There Will Be Oscars

There Will Be Blood Starring Daniel Day-Lewis, Ciaran Hinds

Directed by Paul Thomas Anderson

IN There Will Be Blood, the highly anticipated new film opening in limited release on December 26, we follow a madly driven businessman's pursuit of riches through the guise of oil.

Academy Award winning actor Daniel Day-Lewis - in a cast that also includes Irishman Ciaran Hinds - plays Daniel Plainview, the man who's quest for power and wealth changes his life. Not surprisingly, given its stellar cast, critical buzz is already predicting a sack full of Oscars for the film in 2008, when it goes up against stiff competition from other in-the-running films like No Country for Old Men and Atonement.

There Will Be Blood opens with Plainview working wordlessly in the baking hot southern California sun, pursuing his fortune with a frightening resolve. Although Plainview initially opens a silver mine, he quickly realizes that the real money is in oil.

Soon he acquires a soft spoken young son that he uses like a theater prop to convince wary locals that he's both an oilman and a family man. The boy, named H.W., is brought to business meetings to disarm Plainview's opponents and to learn his trade at the feet of the master.

But it quickly becomes clear that Plainview sees H.W. as a business partner, an inheritor, and even as an investment - but never once does he betray a fatherly interest in the young child.

Throughout the film Plainview's meteoric rise from small time oilman to a player in the big oil syndicates is relentless. Interestingly, he's never portrayed as deluded or odious (although he's often is).

Instead we see a relentlessly driven businessman, who is shadowed at all times by his nearly wordless right hand man Fletcher, played with remarkable subtlety by Hinds.

One thoroughly chilling speech, quietly delivered by Day-Lewis to his subordinate Hinds in a rare moment of candor, captures the essence of the power struggle and the resolve at the heart of There Will Be Blood: "I have a competition in me; I want no one else to succeed. I hate most people. There are times when I look at people and I see nothing worth liking.

"I've built up my hatreds over the years little by little. I see the worst in people. I don't need to look past seeing them to get all I need. I want to earn enough money I can get away from everyone. I can't keep doing this on my own, with these people."

Although the film is set in 1927, there's no question that it strongly resembles our own age. We see oil magnates giving bribes to politicians in exchange for political favors; we see hypocritical evangelical preachers crusading for political (and not always spiritual) causes; and leftists are witch-hunted wherever they appear. In this way There Will Be Blood shows us how much of our modern nation actually took shape in the 1920s.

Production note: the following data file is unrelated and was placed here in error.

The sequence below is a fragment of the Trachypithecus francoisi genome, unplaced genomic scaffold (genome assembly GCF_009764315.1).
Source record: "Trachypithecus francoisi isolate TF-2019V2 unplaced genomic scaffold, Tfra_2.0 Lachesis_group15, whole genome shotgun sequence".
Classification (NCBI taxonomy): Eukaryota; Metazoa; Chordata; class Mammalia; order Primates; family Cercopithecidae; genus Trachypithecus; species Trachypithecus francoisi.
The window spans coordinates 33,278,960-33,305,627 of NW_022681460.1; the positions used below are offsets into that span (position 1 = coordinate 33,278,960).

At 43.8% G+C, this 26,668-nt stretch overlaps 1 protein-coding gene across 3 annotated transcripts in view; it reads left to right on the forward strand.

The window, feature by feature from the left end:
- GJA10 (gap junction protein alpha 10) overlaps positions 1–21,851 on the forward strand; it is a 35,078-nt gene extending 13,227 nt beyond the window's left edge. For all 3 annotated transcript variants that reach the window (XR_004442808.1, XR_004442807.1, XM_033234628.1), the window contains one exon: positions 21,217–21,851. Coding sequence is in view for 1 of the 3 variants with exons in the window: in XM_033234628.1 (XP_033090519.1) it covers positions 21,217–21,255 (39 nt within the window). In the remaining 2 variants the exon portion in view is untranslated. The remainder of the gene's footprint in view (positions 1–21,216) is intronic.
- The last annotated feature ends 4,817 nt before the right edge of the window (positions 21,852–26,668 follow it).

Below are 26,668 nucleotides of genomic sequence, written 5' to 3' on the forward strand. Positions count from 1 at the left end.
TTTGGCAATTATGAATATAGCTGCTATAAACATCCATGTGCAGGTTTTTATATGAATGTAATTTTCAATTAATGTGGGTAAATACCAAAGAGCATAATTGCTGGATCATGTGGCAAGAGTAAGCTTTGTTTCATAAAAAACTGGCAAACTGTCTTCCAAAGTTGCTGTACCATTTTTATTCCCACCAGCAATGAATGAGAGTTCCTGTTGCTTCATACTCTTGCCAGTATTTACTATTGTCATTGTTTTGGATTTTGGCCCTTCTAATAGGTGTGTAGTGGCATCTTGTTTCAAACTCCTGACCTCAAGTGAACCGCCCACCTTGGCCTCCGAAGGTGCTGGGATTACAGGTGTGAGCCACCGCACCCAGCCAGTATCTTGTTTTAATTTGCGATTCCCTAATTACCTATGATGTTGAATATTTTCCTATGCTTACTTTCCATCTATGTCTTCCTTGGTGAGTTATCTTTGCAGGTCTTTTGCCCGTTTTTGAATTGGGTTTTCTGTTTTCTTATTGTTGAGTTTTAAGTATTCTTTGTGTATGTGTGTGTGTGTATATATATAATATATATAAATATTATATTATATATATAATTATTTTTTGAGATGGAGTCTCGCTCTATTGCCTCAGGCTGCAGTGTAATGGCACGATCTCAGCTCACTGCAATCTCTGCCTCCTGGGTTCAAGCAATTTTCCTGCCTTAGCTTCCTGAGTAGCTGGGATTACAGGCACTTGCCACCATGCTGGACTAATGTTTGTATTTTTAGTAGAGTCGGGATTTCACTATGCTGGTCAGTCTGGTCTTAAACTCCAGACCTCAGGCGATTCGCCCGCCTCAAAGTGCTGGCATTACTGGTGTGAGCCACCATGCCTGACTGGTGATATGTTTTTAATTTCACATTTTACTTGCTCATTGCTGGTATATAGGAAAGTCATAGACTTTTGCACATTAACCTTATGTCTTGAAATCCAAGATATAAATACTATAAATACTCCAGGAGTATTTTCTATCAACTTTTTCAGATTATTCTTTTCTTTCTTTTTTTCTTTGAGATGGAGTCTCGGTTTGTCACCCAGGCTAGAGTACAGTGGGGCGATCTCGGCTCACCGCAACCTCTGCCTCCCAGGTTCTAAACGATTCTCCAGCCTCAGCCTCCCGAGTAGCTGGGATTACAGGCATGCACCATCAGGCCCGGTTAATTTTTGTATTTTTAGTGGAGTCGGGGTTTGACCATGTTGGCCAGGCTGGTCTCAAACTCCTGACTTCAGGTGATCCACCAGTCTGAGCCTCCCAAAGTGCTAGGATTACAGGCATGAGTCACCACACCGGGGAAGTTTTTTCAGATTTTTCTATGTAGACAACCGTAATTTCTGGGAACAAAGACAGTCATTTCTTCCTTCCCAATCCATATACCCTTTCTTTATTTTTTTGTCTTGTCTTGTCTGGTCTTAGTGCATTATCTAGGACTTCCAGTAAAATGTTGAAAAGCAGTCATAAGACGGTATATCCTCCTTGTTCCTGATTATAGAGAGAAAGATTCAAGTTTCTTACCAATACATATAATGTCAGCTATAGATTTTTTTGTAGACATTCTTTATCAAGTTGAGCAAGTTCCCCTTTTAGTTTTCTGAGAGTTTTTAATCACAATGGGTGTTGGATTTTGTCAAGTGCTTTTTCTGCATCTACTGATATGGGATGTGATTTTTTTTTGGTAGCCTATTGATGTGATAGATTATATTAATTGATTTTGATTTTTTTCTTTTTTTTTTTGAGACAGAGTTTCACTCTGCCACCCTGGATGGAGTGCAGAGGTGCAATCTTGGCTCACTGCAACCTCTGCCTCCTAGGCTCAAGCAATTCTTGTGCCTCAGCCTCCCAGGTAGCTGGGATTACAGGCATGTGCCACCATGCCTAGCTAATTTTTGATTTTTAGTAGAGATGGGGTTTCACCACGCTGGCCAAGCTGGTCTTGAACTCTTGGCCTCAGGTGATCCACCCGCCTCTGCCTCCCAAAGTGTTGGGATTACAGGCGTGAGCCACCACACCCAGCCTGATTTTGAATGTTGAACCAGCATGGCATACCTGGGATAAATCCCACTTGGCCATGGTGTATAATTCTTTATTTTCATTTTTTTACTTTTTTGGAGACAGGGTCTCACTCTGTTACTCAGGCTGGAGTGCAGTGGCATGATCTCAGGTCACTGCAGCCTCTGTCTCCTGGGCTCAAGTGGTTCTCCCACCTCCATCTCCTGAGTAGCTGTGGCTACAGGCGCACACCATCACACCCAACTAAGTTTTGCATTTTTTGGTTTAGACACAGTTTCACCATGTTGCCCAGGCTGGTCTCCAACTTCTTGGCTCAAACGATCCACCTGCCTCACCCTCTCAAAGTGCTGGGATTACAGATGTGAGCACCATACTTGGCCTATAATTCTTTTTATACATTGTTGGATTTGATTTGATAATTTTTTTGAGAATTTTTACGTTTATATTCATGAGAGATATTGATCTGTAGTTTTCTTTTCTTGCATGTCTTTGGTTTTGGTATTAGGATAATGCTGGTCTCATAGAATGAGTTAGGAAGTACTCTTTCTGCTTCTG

Day-Lewis, who has only made three films since 1998, is notoriously selective about which projects he signs up for, and in There Will Be Blood he gives what is perhaps the strongest, most multifaceted performance of his career.

"My character Daniel Plainview has no understanding of what the responsibilities of a parent are," said Day-Lewis in a recent press release. "So his son is responsible for the day to day running of the business like a partner, rather than a child. Anything that interferes with the running of the business is something that Plainview feels he has to take care of. He just doesn't know how to be a father at all."

Although the film certainly addresses political, religious and spiritual issues, it stays loyal to the central theme: the decades long battle between two guys who clearly see each other for what they are.

Loosely adapted from the novel Oil! by Upton Sinclair and featuring a spine tingling score from Radiohead guitarist Johnny Greenwood, There Will Be Blood is almost certain to result in an Academy Award nomination for the English-born/Irish citizen and resident Day-Lewis, who won his first Best Actor Oscar in 1989 for his gripping portrayal of quadriplegic Irish artist Christy Brown in Jim Sheridan's My Left Foot.

Director Paul Thomas Anderson has also made some bold choices in bringing this famous novel to the screen. For the first 20 minutes he films the harsh southern California landscape and the men who toil in it without a single line of dialogue to break the tension.

Because of this Greenwood's brilliant soundtrack does all the heavy lifting, setting the tone and saying more than any dialogue could. Add to that Anderson's arresting camera work and Day-Lewis's towering performace, and this is a film that will haunt you for weeks after you've seen it.

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